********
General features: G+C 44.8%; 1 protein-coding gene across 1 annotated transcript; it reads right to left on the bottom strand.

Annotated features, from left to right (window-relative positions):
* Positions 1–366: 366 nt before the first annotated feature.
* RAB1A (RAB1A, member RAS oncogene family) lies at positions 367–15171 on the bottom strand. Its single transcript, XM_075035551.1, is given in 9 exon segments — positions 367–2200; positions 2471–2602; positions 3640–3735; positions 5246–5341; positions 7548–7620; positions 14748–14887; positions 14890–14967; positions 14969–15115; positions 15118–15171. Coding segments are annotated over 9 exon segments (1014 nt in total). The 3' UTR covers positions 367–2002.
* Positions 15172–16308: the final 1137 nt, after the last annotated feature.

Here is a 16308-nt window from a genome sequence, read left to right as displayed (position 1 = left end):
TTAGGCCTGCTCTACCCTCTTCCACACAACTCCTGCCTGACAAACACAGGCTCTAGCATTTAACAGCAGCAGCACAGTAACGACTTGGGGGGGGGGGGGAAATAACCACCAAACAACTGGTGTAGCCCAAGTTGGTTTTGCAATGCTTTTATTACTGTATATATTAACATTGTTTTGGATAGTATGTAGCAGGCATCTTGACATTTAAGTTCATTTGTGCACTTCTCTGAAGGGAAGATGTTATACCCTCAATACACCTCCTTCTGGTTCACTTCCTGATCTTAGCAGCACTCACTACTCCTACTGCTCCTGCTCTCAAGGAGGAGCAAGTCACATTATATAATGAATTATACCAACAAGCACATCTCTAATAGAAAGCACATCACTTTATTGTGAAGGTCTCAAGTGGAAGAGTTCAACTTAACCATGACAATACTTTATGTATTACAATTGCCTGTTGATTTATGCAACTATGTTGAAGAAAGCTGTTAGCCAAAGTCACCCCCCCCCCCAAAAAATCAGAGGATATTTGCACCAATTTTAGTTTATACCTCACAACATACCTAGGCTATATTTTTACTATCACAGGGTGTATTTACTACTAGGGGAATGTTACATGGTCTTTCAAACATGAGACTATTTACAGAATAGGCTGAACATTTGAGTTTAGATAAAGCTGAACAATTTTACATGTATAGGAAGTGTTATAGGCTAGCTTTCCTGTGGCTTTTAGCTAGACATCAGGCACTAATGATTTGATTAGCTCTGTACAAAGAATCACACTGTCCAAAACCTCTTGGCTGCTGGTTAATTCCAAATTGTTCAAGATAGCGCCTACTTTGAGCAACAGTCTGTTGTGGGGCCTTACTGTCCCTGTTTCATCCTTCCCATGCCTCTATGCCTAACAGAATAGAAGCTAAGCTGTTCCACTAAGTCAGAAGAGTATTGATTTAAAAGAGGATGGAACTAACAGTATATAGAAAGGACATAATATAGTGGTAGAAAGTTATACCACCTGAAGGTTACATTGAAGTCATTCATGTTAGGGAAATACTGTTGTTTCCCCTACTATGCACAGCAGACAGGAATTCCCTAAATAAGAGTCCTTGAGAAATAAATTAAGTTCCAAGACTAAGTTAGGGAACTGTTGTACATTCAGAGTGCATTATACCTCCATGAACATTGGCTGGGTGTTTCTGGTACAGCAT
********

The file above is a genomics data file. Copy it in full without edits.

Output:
General features: G+C 44.8%; 1 protein-coding gene across 1 annotated transcript; it reads right to left on the bottom strand.

Annotated features, from left to right (window-relative positions):
* Positions 1–366: 366 nt before the first annotated feature.
* RAB1A (RAB1A, member RAS oncogene family) lies at positions 367–15171 on the bottom strand. Its single transcript, XM_075035551.1, is given in 9 exon segments — positions 367–2200; positions 2471–2602; positions 3640–3735; positions 5246–5341; positions 7548–7620; positions 14748–14887; positions 14890–14967; positions 14969–15115; positions 15118–15171. Coding segments are annotated over 9 exon segments (1014 nt in total). The 3' UTR covers positions 367–2002.
* Positions 15172–16308: the final 1137 nt, after the last annotated feature.

Here is a 16308-nt window from a genome sequence, read left to right as displayed (position 1 = left end):
TTAGGCCTGCTCTACCCTCTTCCACACAACTCCTGCCTGACAAACACAGGCTCTAGCATTTAACAGCAGCAGCACAGTAACGACTTGGGGGGGGGGGGGAAATAACCACCAAACAACTGGTGTAGCCCAAGTTGGTTTTGCAATGCTTTTATTACTGTATATATTAACATTGTTTTGGATAGTATGTAGCAGGCATCTTGACATTTAAGTTCATTTGTGCACTTCTCTGAAGGGAAGATGTTATACCCTCAATACACCTCCTTCTGGTTCACTTCCTGATCTTAGCAGCACTCACTACTCCTACTGCTCCTGCTCTCAAGGAGGAGCAAGTCACATTATATAATGAATTATACCAACAAGCACATCTCTAATAGAAAGCACATCACTTTATTGTGAAGGTCTCAAGTGGAAGAGTTCAACTTAACCATGACAATACTTTATGTATTACAATTGCCTGTTGATTTATGCAACTATGTTGAAGAAAGCTGTTAGCCAAAGTCACCCCCCCCCCCAAAAAATCAGAGGATATTTGCACCAATTTTAGTTTATACCTCACAACATACCTAGGCTATATTTTTACTATCACAGGGTGTATTTACTACTAGGGGAATGTTACATGGTCTTTCAAACATGAGACTATTTACAGAATAGGCTGAACATTTGAGTTTAGATAAAGCTGAACAATTTTACATGTATAGGAAGTGTTATAGGCTAGCTTTCCTGTGGCTTTTAGCTAGACATCAGGCACTAATGATTTGATTAGCTCTGTACAAAGAATCACACTGTCCAAAACCTCTTGGCTGCTGGTTAATTCCAAATTGTTCAAGATAGCGCCTACTTTGAGCAACAGTCTGTTGTGGGGCCTTACTGTCCCTGTTTCATCCTTCCCATGCCTCTATGCCTAACAGAATAGAAGCTAAGCTGTTCCACTAAGTCAGAAGAGTATTGATTTAAAAGAGGATGGAACTAACAGTATATAGAAAGGACATAATATAGTGGTAGAAAGTTATACCACCTGAAGGTTACATTGAAGTCATTCATGTTAGGGAAATACTGTTGTTTCCCCTACTATGCACAGCAGACAGGAATTCCCTAAATAAGAGTCCTTGAGAAATAAATTAAGTTCCAAGACTAAGTTAGGGAACTGTTGTACATTCAGAGTGCATTATACCTCCATGAACATTGGCTGGGTGTTTCTGGTACAGCAT